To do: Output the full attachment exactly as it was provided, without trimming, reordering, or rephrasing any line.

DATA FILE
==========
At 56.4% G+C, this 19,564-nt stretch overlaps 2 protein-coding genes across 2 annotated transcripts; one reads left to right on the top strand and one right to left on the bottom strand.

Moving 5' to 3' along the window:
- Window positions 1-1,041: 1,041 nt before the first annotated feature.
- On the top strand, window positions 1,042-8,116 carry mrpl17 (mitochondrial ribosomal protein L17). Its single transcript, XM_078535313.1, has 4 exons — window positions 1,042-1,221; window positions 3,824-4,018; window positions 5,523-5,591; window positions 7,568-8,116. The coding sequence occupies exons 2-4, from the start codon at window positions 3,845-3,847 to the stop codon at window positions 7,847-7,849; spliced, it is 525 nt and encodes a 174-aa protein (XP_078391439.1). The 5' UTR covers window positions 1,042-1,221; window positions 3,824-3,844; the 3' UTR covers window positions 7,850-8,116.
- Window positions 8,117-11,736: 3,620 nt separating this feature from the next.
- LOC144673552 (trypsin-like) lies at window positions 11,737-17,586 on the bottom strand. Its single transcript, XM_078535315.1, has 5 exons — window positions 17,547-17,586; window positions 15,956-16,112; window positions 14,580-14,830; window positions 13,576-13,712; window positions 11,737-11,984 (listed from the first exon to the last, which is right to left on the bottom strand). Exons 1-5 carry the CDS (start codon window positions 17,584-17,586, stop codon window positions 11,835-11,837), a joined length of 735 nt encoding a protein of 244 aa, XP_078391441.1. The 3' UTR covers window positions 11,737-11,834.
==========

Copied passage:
At 56.4% G+C, this 19,564-nt stretch overlaps 2 protein-coding genes across 2 annotated transcripts; one reads left to right on the top strand and one right to left on the bottom strand.

Moving 5' to 3' along the window:
- Window positions 1-1,041: 1,041 nt before the first annotated feature.
- On the top strand, window positions 1,042-8,116 carry mrpl17 (mitochondrial ribosomal protein L17). Its single transcript, XM_078535313.1, has 4 exons — window positions 1,042-1,221; window positions 3,824-4,018; window positions 5,523-5,591; window positions 7,568-8,116. The coding sequence occupies exons 2-4, from the start codon at window positions 3,845-3,847 to the stop codon at window positions 7,847-7,849; spliced, it is 525 nt and encodes a 174-aa protein (XP_078391439.1). The 5' UTR covers window positions 1,042-1,221; window positions 3,824-3,844; the 3' UTR covers window positions 7,850-8,116.
- Window positions 8,117-11,736: 3,620 nt separating this feature from the next.
- LOC144673552 (trypsin-like) lies at window positions 11,737-17,586 on the bottom strand. Its single transcript, XM_078535315.1, has 5 exons — window positions 17,547-17,586; window positions 15,956-16,112; window positions 14,580-14,830; window positions 13,576-13,712; window positions 11,737-11,984 (listed from the first exon to the last, which is right to left on the bottom strand). Exons 1-5 carry the CDS (start codon window positions 17,584-17,586, stop codon window positions 11,835-11,837), a joined length of 735 nt encoding a protein of 244 aa, XP_078391441.1. The 3' UTR covers window positions 11,737-11,834.